Thursday night’s Valentine’s Day match-up between No. 18 Purdue and Wisconsin was not exactly a tale with a romantic ending.
After clinging to a 28-20 halftime lead, Wisconsin (11-14, 3-9) was outscored 38-20 in the second half by Purdue (19-5, 8-3) en route to a Boilermakers’ 58-48 win at the Kohl Center.
Wisconsin shot 43 percent from the field in the first half, but was shut down by a resilient Purdue defense in the second, as the Boilermakers held the Badgers to just 26.9 percent shooting from the field in the first half. Purdue, on the other hand, shot 50 percent in the second half after woefully shooting 25.7 percent in the first.
“I thought we played a great first half,” Wisconsin head coach Bobbie Kelsey said. “But, unfortunately the game is not played just in the first half. If it was 20 minutes we would have won, but it’s not, so we have to learn how to close out games.”
There were two players who factored into the Boilermakers’ second half comeback after trailing 28-20 at the break. Badger guard Jacki Gulczynski had 11 points on 4-of-6 shooting (finished with 19 on 6-of-10 shooting); and only one foul in the first half.
With 10:51 left in the game, however, Gulczynski had to sit on the bench after she picked up her fourth foul.
With Gulcyznski off the court, Purdue head coach Sharon Versyp felt a noticeable shift in the momentum of the game that allowed her team to take hold of the contest.
“Oh, absolutely,” Versyp said. “[Jacki] is a key player and is so tough to guard because she’s a post player and it’s hard for our post players to guard her because she can shoot the three so well.
“It was huge because against their zone we were trying to attack her quite a bit because we know how valuable she is.”
The Boilermakers outscored the Badgers by 11 the rest of the way en route to the victory, breaking a two-game skid.
“This is the first time that someone’s gotten their fourth this early in the game,” Kelsey said. “Maybe next time I’ll take [Jacki] out [when she has 3 fouls] because I have to build that trust back.”
The second player who factored into the Boilermaker’s second half comeback was Purdue guard, KK Houser.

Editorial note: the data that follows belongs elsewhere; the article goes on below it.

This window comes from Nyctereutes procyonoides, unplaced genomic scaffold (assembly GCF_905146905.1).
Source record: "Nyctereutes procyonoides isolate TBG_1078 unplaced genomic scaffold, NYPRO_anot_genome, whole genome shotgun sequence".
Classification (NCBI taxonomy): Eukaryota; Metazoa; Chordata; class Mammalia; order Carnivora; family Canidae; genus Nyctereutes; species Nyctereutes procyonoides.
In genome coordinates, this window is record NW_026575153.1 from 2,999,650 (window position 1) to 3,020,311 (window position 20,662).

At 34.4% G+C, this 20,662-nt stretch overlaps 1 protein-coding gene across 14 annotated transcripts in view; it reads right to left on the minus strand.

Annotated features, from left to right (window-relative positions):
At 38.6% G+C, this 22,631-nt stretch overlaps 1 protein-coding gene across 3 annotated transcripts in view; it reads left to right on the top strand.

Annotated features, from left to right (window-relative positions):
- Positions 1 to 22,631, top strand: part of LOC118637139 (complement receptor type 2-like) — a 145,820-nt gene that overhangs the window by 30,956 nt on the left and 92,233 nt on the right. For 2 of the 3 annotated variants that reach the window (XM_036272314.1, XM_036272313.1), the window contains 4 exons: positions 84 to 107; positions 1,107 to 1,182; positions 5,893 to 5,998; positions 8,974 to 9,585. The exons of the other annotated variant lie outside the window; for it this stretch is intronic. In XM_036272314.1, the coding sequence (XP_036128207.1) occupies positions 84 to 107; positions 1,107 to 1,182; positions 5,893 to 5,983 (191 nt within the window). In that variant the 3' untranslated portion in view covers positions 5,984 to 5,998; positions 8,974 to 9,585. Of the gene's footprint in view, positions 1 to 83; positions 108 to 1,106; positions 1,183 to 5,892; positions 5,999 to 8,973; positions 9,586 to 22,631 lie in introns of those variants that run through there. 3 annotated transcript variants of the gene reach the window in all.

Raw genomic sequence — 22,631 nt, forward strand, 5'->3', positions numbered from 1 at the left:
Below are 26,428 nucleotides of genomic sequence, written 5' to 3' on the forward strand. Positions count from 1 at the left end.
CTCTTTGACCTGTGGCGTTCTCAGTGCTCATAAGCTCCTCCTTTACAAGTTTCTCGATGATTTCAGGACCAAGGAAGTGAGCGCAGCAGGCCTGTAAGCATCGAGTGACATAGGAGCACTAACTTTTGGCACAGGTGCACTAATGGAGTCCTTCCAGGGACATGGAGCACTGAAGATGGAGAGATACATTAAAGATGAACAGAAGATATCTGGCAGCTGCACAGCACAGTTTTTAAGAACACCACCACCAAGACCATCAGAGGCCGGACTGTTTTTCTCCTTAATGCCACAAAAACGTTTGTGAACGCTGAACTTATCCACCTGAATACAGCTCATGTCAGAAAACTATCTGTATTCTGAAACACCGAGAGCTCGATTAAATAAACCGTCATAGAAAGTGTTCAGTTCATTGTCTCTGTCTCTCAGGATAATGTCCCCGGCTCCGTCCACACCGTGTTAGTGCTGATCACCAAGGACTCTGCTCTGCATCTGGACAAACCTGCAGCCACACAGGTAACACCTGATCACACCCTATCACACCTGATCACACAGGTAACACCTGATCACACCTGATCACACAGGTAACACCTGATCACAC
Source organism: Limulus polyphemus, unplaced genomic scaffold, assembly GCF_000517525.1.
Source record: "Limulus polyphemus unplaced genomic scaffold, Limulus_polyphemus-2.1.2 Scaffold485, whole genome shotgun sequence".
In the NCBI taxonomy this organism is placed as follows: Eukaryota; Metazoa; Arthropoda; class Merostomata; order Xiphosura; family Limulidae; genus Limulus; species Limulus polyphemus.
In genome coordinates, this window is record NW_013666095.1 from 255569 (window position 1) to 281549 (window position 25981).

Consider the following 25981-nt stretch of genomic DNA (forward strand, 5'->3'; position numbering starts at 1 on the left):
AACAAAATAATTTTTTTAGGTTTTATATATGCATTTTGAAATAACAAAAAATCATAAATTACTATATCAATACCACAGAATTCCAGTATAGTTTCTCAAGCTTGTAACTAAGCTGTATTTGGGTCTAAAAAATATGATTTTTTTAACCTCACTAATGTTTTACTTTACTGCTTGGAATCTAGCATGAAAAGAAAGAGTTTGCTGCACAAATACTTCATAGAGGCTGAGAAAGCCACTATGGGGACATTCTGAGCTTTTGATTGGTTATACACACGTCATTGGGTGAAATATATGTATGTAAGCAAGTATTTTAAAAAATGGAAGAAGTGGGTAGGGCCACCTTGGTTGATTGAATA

Houser was 1-of-8 from the field for only 3 points in the first half, but exploded in the second half and ended the game with 20 points (one shy of her career high) and only missed one shot in the final 20 minutes.
“I felt like a lot of my threes were forced [in the first half],” Houser said, “but the confidence I got from my teammates and from my coaches really got me going.”
Houser was not a focus of the Badgers going into the game, but rather the Boilermaker’s leading scorer, Courtney Moses, who finished with just two points (12 off her season average).
“We took care of Moses,” Kelsey said, “but KK gets going and there you go, that’s the game.”
Houser’s hot shooting cleared up the paint for Drey Mingo who scored nine of her 12 points in the second half.
“[Houser’s shooting] made it really hard for her guard person to double down on me,” Mingo explained, “so it opened up the paint for me.”
Houser said part of the reason why the Boilermakers were able to explode for 38 points in the second half was because they benefited from an inside-out game, helping to stretch the Badgers defense and open up some open shots by making their opponent respect their balance.
The Boilermakers only committed 10 turnovers — compared to their season average of 19 — and outscored Wisconsin’s bench 12-0 (making them 11-3 on the season when winning the battle of the bench).
For the Badgers, it’s back to the drawing board.
“Towards the end of the game we didn’t execute the way that we wanted to,” Gulczynski said, “but we’re going to keep working in practice and make sure everyone knows where they’re supposed to be and when they’re supposed to be there.”
One bright spot for the Badgers was junior forward Cassie Rochel, who had a career high seven blocks to go along with 13 rebounds and nine points.
Wisconsin hits the road against Illinois Monday, Feb. 18 at 6:30 p.m.